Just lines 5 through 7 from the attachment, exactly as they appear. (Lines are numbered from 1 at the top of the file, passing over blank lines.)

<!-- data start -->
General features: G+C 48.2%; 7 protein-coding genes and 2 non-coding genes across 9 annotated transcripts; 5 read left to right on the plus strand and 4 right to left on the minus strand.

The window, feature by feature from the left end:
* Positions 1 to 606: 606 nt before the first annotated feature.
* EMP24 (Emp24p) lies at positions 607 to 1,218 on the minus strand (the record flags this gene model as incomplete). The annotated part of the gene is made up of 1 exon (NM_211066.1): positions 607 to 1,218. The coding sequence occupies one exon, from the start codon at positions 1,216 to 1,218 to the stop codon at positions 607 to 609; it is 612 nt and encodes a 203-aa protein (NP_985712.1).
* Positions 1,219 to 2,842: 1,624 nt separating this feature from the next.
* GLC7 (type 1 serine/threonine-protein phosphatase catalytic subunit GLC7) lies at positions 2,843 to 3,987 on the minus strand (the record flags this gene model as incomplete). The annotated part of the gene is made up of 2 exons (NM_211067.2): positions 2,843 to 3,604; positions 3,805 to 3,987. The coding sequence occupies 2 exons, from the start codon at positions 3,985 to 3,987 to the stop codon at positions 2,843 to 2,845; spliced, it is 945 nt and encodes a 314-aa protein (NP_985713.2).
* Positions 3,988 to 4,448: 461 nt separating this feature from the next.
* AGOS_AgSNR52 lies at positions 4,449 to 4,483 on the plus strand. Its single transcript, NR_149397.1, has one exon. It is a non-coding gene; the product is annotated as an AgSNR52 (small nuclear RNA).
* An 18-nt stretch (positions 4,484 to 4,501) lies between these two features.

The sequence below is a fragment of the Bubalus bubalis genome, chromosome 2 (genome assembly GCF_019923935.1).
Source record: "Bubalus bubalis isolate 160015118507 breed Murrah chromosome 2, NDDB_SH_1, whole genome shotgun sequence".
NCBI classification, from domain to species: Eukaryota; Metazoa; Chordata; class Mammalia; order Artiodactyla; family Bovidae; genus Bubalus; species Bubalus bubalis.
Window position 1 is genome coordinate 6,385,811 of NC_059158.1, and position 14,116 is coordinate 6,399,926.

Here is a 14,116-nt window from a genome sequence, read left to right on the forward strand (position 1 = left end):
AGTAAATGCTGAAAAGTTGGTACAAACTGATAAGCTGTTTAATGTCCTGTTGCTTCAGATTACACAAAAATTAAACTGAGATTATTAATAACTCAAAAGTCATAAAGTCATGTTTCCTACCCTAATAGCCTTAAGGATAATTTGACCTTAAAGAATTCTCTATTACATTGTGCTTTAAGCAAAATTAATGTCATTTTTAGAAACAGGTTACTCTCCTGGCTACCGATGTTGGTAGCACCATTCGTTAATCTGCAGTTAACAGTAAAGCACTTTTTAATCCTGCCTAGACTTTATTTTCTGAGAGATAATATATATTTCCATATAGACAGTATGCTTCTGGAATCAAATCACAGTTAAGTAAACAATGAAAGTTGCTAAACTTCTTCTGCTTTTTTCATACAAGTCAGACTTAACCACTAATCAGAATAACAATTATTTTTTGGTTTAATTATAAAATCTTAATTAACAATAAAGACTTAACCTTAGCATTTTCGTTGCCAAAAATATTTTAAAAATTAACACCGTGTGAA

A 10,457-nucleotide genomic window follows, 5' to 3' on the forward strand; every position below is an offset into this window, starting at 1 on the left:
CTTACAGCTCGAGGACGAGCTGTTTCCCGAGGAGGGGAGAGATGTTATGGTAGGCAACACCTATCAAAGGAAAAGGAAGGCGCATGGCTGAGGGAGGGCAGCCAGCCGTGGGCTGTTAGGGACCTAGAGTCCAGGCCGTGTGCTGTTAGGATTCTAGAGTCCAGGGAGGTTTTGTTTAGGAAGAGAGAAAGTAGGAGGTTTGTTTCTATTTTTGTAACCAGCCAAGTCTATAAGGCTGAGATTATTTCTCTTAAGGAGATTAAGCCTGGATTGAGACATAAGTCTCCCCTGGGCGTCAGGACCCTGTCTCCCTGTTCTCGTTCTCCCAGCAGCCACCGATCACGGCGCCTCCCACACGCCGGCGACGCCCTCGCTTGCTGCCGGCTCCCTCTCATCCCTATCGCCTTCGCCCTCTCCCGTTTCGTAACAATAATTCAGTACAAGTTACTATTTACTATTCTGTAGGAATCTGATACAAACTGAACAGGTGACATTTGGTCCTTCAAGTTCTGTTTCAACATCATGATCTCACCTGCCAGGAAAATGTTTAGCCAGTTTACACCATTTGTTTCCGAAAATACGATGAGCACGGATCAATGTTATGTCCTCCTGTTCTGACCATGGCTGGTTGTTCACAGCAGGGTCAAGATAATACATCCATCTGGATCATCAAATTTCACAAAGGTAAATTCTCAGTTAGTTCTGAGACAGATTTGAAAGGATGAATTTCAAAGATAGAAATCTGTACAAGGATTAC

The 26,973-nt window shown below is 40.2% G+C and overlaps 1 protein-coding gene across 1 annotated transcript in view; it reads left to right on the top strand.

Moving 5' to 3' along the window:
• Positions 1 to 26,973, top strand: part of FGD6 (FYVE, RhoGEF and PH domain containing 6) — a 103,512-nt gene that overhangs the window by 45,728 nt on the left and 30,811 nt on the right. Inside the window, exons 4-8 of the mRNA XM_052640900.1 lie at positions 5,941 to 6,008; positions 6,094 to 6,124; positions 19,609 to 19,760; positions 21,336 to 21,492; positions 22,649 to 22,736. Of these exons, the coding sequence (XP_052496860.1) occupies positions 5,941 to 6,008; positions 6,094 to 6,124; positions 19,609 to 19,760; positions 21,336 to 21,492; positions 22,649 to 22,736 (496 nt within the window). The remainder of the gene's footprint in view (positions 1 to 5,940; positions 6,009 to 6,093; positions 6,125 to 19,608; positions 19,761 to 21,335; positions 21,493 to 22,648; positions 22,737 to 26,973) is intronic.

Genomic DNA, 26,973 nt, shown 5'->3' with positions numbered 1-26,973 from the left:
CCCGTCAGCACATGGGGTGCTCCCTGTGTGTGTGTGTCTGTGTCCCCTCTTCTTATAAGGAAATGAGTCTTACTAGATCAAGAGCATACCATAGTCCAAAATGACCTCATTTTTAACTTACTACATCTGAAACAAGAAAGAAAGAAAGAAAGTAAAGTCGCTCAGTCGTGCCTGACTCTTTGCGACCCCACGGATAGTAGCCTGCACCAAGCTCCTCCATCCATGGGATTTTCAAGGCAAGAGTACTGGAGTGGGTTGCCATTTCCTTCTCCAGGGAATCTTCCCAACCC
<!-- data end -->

* Positions 1,219 to 2,842: 1,624 nt separating this feature from the next.
* GLC7 (type 1 serine/threonine-protein phosphatase catalytic subunit GLC7) lies at positions 2,843 to 3,987 on the minus strand (the record flags this gene model as incomplete). The annotated part of the gene is made up of 2 exons (NM_211067.2): positions 2,843 to 3,604; positions 3,805 to 3,987. The coding sequence occupies 2 exons, from the start codon at positions 3,985 to 3,987 to the stop codon at positions 2,843 to 2,845; spliced, it is 945 nt and encodes a 314-aa protein (NP_985713.2).
* Positions 3,988 to 4,448: 461 nt separating this feature from the next.